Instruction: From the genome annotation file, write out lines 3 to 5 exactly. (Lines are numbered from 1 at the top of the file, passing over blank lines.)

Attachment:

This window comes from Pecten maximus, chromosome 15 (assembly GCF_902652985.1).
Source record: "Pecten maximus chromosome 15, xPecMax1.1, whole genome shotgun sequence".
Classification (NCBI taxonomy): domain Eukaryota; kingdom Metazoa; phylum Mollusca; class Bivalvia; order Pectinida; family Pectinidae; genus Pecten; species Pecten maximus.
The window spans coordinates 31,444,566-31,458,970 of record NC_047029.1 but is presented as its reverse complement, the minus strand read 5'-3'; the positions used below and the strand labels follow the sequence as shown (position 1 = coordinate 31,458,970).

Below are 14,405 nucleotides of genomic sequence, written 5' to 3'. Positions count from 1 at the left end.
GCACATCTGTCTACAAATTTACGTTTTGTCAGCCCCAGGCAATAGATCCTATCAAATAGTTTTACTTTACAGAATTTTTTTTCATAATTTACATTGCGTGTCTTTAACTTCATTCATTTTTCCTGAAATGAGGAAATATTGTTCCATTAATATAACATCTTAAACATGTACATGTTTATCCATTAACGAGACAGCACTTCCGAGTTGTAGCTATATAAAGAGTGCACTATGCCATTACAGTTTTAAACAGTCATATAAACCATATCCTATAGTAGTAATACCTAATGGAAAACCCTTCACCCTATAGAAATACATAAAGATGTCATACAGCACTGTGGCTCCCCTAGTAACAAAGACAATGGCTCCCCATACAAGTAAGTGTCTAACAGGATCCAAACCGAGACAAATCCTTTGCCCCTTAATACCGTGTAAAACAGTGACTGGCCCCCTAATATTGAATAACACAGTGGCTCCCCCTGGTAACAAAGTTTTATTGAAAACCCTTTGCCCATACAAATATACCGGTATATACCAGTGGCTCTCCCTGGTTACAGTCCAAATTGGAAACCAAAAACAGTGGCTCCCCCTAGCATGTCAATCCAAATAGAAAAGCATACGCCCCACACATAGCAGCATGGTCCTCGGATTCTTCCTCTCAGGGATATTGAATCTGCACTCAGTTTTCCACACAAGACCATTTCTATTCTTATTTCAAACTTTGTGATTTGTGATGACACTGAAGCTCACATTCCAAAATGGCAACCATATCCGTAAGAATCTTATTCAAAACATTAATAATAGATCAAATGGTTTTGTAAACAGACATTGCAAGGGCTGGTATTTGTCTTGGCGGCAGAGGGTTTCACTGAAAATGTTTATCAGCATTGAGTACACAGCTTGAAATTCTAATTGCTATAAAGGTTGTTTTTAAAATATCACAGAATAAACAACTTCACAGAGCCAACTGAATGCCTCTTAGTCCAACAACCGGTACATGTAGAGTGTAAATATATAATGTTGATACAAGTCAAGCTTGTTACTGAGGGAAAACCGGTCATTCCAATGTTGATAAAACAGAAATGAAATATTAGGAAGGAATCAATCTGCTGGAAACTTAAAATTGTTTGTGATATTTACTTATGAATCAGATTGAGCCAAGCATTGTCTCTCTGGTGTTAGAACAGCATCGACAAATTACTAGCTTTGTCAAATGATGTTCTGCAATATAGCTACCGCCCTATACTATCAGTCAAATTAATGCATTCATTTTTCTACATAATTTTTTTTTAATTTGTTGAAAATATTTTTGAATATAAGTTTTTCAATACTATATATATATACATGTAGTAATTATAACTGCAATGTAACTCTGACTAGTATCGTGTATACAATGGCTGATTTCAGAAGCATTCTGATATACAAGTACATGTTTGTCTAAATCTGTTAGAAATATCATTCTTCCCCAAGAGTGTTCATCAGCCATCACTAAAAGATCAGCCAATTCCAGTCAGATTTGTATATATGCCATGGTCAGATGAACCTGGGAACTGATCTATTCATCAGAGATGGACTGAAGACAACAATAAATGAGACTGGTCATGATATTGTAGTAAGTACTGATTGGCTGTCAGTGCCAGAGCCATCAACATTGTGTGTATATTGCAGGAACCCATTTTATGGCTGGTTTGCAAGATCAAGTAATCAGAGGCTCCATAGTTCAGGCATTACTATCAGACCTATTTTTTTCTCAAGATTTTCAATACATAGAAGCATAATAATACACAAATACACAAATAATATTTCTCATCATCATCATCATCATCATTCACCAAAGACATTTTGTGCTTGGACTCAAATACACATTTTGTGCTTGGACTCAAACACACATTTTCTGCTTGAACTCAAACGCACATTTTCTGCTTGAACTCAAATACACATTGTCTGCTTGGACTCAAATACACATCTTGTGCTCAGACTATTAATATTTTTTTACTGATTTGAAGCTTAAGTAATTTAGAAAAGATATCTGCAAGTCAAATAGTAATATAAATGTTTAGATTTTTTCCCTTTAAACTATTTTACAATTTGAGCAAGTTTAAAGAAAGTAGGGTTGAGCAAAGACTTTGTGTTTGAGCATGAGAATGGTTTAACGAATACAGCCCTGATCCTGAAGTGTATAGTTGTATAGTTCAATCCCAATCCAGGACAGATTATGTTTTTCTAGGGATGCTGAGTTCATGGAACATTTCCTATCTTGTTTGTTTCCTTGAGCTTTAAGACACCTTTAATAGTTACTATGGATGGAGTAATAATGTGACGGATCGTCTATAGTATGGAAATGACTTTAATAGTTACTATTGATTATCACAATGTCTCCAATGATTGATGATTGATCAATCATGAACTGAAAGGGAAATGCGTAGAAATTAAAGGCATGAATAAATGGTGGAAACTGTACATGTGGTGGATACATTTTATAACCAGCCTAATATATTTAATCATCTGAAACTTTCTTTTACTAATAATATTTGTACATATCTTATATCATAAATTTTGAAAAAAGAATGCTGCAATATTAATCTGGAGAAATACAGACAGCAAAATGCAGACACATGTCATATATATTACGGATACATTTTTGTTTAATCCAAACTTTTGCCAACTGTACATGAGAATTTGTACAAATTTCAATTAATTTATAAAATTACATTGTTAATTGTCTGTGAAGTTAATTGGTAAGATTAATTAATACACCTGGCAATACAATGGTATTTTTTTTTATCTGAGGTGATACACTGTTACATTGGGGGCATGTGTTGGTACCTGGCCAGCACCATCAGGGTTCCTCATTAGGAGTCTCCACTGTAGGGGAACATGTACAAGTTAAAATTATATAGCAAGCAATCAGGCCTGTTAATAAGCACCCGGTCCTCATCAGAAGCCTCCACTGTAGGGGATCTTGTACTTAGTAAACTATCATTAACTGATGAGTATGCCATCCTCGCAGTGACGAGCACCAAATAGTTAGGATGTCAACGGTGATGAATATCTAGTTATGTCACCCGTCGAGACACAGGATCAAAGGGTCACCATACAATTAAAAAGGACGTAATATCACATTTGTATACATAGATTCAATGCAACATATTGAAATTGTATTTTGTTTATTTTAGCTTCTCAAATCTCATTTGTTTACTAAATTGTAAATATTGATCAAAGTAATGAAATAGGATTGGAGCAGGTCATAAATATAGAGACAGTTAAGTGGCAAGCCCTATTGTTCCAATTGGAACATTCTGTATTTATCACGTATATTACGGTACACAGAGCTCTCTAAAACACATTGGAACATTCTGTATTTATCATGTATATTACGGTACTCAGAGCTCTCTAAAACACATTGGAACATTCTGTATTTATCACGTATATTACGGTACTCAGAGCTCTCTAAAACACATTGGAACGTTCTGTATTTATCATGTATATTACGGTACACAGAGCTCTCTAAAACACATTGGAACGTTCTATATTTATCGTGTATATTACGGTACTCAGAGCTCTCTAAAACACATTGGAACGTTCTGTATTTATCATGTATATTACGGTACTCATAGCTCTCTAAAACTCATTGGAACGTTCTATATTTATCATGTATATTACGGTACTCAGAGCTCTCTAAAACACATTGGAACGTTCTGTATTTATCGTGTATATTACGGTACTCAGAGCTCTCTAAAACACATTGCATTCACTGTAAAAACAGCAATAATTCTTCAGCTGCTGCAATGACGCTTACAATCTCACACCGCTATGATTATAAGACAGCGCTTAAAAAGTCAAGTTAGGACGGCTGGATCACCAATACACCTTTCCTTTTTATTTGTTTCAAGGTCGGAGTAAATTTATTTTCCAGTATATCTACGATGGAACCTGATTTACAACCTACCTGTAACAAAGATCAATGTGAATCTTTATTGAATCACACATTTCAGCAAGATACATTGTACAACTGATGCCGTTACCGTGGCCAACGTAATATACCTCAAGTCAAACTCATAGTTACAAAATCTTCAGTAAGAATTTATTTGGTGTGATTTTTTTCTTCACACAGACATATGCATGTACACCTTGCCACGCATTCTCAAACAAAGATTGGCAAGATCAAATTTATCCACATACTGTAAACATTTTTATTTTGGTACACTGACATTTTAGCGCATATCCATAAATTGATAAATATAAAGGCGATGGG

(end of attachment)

Classification (NCBI taxonomy): domain Eukaryota; kingdom Metazoa; phylum Mollusca; class Bivalvia; order Pectinida; family Pectinidae; genus Pecten; species Pecten maximus.
The window spans coordinates 31,444,566-31,458,970 of record NC_047029.1 but is presented as its reverse complement, the minus strand read 5'-3'; the positions used below and the strand labels follow the sequence as shown (position 1 = coordinate 31,458,970).

Below are 14,405 nucleotides of genomic sequence, written 5' to 3'. Positions count from 1 at the left end.